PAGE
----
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BIS Chief Touts Benefits of CBDCs, Says Crypto Reveals ‘Poorly Designed and Poorly Supervised Financial Systems’ 

In a Wednesday speech in Basel, Switzerland, Bank for International Settlements (BIS) chief Agustín Carstens argued that central bank digital currencies (CBDCs) will “sit at the core of the future financial system,” bringing innovation and meeting public expectations.

While Challenges Remain, BIS Boss Agustín Carstens Insists CBDCs Will ‘Secure the Future Monetary System’

In February, Agustín Carstens expressed skepticism about stablecoins, a sentiment he has echoed repeatedly regarding public crypto assets. Carstens holds a conviction that central bank digital currencies (CBDCs) will emerge as major innovators in the cryptocurrency domain. During a discussion focused on “securing the future monetary system,” Carstens took the opportunity to share his insights on CBDCs.

Carstens stated in the speech that CBDCs, whether for wholesale or retail use, will need to be secure and seen as such by the public to maintain trust. He acknowledged that cybersecurity and new technology like quantum computing pose challenges. Flexibility in design will be key so security measures can rapidly adapt. Carstens stated:

Maintaining an appropriate level of privacy, for example, will be crucial to ensuring public acceptance of retail CBDCs.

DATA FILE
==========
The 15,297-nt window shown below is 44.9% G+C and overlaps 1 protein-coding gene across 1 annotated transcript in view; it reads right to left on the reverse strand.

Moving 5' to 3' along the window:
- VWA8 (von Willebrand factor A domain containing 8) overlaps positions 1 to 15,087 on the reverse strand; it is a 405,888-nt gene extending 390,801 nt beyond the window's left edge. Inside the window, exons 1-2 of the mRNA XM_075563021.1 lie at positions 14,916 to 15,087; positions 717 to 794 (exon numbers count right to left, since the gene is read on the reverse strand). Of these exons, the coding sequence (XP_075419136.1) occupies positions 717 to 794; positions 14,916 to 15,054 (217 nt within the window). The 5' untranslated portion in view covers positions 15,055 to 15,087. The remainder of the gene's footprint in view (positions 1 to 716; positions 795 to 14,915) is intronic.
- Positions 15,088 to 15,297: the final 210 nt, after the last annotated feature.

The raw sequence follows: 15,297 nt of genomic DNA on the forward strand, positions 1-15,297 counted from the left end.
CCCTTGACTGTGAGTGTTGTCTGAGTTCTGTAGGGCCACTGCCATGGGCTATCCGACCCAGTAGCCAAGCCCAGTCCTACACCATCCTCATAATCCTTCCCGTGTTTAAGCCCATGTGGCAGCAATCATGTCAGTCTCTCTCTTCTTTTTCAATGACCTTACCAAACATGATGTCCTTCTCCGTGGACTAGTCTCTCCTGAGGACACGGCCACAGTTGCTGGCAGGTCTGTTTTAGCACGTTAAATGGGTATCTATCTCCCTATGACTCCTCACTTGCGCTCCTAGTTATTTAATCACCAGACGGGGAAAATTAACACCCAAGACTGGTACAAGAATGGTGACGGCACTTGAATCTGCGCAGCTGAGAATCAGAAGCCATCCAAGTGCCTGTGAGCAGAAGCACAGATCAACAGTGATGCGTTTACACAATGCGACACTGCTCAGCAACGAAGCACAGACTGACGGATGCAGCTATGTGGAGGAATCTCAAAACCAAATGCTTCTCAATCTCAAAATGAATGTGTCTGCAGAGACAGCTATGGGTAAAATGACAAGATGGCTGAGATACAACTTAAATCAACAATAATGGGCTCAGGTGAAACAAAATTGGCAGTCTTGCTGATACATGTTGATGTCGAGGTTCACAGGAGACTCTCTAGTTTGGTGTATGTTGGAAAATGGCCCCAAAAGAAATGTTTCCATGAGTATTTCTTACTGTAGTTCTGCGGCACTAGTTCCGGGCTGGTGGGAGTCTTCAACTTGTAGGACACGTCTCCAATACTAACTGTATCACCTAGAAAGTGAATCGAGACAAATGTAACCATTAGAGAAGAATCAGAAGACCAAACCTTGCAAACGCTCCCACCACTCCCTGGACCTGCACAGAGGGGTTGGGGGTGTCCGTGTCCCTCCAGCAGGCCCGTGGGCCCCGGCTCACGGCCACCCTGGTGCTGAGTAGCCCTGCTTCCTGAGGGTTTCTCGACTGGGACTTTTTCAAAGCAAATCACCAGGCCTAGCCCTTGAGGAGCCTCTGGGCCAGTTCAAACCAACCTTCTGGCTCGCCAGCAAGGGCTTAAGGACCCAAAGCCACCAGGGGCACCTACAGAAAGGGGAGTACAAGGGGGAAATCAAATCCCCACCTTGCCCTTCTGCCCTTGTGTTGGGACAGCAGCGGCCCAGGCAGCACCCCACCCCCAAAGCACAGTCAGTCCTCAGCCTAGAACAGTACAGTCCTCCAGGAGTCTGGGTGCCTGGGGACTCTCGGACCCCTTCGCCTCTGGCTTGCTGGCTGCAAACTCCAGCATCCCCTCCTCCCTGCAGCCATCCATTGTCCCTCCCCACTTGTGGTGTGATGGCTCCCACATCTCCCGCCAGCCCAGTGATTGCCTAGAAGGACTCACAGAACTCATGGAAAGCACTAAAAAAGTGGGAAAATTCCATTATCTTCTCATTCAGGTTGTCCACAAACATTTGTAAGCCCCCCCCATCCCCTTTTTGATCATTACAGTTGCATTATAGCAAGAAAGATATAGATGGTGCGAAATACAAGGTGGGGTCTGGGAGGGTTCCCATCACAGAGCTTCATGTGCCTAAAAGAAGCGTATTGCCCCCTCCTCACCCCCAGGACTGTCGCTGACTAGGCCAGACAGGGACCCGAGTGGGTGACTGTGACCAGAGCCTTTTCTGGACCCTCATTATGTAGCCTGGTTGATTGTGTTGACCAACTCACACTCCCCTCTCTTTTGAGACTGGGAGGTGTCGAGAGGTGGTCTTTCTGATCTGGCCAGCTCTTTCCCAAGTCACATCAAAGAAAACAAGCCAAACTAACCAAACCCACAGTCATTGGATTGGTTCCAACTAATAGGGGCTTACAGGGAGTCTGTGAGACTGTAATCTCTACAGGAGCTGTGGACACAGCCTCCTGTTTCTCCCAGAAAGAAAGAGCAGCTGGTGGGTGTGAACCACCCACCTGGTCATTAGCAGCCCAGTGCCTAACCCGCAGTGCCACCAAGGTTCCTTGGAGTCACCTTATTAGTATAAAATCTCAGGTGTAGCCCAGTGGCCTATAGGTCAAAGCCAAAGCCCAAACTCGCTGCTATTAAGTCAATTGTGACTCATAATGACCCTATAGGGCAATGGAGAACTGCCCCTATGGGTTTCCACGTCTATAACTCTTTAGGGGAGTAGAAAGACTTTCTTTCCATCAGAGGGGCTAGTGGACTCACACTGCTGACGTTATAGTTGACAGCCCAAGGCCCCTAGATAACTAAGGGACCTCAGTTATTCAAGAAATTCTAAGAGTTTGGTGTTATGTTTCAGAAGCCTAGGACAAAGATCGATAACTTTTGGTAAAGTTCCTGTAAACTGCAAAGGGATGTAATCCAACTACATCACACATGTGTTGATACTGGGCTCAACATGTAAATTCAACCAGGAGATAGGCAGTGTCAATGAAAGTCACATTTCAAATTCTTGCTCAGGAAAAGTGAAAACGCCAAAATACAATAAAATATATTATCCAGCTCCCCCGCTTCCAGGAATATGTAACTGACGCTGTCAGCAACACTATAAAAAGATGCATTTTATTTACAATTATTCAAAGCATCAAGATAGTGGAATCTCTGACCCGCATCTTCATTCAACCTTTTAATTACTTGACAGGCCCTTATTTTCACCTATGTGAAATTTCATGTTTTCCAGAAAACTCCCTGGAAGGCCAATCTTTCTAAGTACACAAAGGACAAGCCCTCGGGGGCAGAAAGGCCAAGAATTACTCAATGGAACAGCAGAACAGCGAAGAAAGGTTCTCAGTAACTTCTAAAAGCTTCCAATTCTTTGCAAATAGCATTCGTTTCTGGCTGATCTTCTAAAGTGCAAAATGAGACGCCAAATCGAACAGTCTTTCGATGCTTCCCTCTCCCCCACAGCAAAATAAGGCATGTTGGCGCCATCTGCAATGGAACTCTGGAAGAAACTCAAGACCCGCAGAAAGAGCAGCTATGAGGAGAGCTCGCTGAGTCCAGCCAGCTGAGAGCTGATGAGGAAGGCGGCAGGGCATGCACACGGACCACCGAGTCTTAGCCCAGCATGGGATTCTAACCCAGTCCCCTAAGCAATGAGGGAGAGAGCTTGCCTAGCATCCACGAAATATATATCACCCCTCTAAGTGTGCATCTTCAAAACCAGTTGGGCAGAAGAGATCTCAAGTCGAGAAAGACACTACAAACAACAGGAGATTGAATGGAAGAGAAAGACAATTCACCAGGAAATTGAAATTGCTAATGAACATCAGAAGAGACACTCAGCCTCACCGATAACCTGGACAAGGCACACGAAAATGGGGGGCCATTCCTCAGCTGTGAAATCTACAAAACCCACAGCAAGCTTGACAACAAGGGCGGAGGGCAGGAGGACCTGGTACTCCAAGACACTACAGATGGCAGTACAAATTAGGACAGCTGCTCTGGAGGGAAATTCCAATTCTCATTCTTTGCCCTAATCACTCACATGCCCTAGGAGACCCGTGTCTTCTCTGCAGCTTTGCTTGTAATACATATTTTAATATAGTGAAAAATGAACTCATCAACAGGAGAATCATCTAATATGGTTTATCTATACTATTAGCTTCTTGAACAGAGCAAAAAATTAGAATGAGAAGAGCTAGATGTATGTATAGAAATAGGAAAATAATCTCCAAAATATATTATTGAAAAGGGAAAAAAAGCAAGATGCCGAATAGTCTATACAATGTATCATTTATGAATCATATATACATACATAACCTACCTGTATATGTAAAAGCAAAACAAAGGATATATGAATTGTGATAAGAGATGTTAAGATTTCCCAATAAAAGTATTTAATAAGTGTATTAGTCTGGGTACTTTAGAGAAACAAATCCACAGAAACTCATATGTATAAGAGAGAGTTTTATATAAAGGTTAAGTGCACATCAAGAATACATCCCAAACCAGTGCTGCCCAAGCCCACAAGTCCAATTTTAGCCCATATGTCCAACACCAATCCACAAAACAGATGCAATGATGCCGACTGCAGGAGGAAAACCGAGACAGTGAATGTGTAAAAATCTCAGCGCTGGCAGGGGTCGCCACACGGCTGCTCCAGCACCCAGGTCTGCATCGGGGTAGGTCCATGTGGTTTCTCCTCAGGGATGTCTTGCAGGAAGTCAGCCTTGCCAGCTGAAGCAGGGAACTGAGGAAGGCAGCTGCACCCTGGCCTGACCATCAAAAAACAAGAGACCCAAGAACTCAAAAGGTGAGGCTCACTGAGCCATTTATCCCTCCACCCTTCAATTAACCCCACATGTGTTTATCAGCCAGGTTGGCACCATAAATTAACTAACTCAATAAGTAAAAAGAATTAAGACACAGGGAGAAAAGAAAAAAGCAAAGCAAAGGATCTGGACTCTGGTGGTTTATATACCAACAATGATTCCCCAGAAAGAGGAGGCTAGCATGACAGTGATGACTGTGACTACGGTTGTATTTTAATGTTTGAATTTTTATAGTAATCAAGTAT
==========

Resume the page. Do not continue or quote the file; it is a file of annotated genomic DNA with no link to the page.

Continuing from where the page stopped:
The BIS general manager emphasized that CBDCs must balance security with privacy. He said the BIS Innovation Hub has completed projects on integrating quantum-resistant cryptography into CBDC systems and ensuring offline resilience.

According to Carstens, CBDCs can enable efficient, sophisticated financial services. He suggested central banks have a duty to lead digital innovation for the public good. Carstens added that public crypto assets have demonstrated how easily hackers can exploit poorly designed systems, so CBDCs require robust security.

“The crypto universe has provided us with several case studies of how easy it is for hackers to infiltrate poorly designed and poorly supervised financial systems,” Carstens stressed.

Nonetheless, many privacy advocates and U.S. politicians worry that CBDCs will enable unprecedented government surveillance and control. The ability to track all transactions could lead to a major loss of financial privacy. Critics also cite risks of government overreach, and financial exclusion if CBDCs replace cash, and many have valid cybersecurity concerns.

While Carstens touted the promise of CBDCs, he conceded new digital forms of central bank money face “formidable” security challenges. “But it is an unavoidable one if central banks are to fulfill their mandate of providing money in a form that meets the public’s needs and expectations,” Carstens concluded. He added that the BIS stands ready to help central banks achieve these goals.

What do you think about the BIS chief’s commentary regarding CBDCs? Share your thoughts and opinions about this subject in the comments section below.


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